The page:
Climate School aims to provide in-depth technical information about the science of climate change to Caltech/JPL students, faculty, staff and affiliated networks. It is hoped that after attending, participants will be able to understand the connections between greenhouse gas emissions and changing climate conditions around the planet, and will be able to explain these ideas to others.
How to Change the Temperature of the Planet and What the Paleoclimate Record Can and Can't Tell us About What is Coming
This session addressed the basic concepts of energy balance, looking at the ways in which the planet's temperature and climate can change at the global scale, and what the interacting earth systems are that play a role in this process. The session also included a look at the historical climate record for clues about how these systems and processes have changed.
Climate Change and the Atmosphere
This session looked at the basic mechanisms that cause rising air temperatures and other changes in the atmosphere. We discussed Earth's energy balance and radiative transfer, how changes in the atmospheric composition affect it, and what feedbacks are at play in mediating the atmosphere's response to increasing greenhouse gas concentrations.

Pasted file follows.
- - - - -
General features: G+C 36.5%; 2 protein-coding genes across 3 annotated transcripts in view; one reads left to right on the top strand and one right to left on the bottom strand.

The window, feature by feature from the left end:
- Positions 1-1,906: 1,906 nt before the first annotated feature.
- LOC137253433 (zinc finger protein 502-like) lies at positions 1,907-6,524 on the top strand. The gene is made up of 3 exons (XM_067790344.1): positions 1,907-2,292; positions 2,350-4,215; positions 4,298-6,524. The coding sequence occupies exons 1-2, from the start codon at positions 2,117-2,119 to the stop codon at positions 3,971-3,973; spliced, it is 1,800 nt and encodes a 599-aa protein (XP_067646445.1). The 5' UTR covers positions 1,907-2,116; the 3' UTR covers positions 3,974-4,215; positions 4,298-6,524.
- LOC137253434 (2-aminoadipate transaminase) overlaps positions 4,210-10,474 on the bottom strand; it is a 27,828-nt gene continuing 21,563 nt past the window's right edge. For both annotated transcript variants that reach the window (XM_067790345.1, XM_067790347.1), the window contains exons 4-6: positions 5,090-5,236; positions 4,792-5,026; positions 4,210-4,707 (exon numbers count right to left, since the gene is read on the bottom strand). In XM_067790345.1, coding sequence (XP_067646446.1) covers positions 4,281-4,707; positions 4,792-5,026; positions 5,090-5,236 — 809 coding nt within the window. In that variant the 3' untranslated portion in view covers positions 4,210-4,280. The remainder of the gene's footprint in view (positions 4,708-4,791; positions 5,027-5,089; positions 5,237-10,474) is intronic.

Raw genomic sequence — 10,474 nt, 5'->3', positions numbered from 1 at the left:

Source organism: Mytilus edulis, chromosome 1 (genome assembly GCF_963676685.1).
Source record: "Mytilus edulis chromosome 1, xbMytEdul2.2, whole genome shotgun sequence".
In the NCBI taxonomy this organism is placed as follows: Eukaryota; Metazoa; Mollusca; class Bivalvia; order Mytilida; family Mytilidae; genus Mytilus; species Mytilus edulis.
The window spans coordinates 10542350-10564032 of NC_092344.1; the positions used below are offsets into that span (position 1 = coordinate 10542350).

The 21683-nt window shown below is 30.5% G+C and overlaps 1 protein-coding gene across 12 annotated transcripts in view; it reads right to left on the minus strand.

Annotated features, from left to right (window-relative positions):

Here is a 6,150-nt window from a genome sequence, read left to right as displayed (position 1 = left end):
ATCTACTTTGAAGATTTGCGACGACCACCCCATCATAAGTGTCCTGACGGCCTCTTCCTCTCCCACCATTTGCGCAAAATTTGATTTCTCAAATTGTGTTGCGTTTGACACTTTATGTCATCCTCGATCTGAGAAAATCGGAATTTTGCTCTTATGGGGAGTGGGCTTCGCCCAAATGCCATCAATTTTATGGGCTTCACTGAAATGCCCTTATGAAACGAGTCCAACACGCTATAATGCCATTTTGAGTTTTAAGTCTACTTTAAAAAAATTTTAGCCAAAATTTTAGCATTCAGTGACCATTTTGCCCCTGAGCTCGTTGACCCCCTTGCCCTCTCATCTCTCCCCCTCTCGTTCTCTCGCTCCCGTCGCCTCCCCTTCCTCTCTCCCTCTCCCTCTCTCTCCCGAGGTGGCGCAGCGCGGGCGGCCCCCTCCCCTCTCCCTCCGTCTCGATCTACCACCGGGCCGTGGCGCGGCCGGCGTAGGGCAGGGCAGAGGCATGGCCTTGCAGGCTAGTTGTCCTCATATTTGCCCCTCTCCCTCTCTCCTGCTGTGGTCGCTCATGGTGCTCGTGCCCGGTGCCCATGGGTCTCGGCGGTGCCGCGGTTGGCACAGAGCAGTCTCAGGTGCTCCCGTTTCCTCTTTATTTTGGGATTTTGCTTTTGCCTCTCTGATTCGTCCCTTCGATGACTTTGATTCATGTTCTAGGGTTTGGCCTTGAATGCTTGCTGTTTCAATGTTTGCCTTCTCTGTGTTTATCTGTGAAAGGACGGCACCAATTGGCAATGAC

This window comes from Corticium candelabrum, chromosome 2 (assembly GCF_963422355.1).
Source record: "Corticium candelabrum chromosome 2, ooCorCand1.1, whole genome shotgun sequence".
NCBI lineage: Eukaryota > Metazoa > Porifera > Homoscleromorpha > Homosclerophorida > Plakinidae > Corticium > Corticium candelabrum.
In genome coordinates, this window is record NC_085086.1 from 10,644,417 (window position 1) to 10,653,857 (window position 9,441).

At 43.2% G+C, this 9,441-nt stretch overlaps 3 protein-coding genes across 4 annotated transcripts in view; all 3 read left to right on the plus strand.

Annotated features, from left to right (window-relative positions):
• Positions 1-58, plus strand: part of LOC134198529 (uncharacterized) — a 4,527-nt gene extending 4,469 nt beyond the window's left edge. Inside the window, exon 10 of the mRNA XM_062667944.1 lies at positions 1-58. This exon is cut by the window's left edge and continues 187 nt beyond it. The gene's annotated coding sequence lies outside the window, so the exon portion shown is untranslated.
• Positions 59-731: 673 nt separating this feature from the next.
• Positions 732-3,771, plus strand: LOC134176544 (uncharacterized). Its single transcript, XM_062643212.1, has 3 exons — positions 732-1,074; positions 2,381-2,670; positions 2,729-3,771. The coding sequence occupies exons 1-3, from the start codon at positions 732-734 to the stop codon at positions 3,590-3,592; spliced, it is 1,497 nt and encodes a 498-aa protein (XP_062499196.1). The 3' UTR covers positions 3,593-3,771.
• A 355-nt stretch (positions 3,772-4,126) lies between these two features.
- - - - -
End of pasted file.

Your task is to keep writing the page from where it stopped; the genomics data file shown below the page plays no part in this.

Climate Change and the Oceans
This session provided further information about how ocean dynamics influence the ocean's response to rising atmospheric temperatures and CO2 levels. The session also highlighted how observations from ships, satellites and autonomous platforms have contributed to our understanding of recent oceanic changes.
Common Myths and Misconceptions About Climate Change
Armed with the basics and details of the science, this session focused on common misunderstandings the general public have about climate change, and how to address those questions based on the science without engaging in tribalism.
Energy Use and Greenhouse Gas Emissions
How does energy usage connect to climate change? This session answered the question with an overview of energy sources, energy consumption, and the most common ways to produce electricity and to provide transportation. The session also examined the thermal efficiencies for these processes and the production of greenhouse gases from hydrocarbon fuels.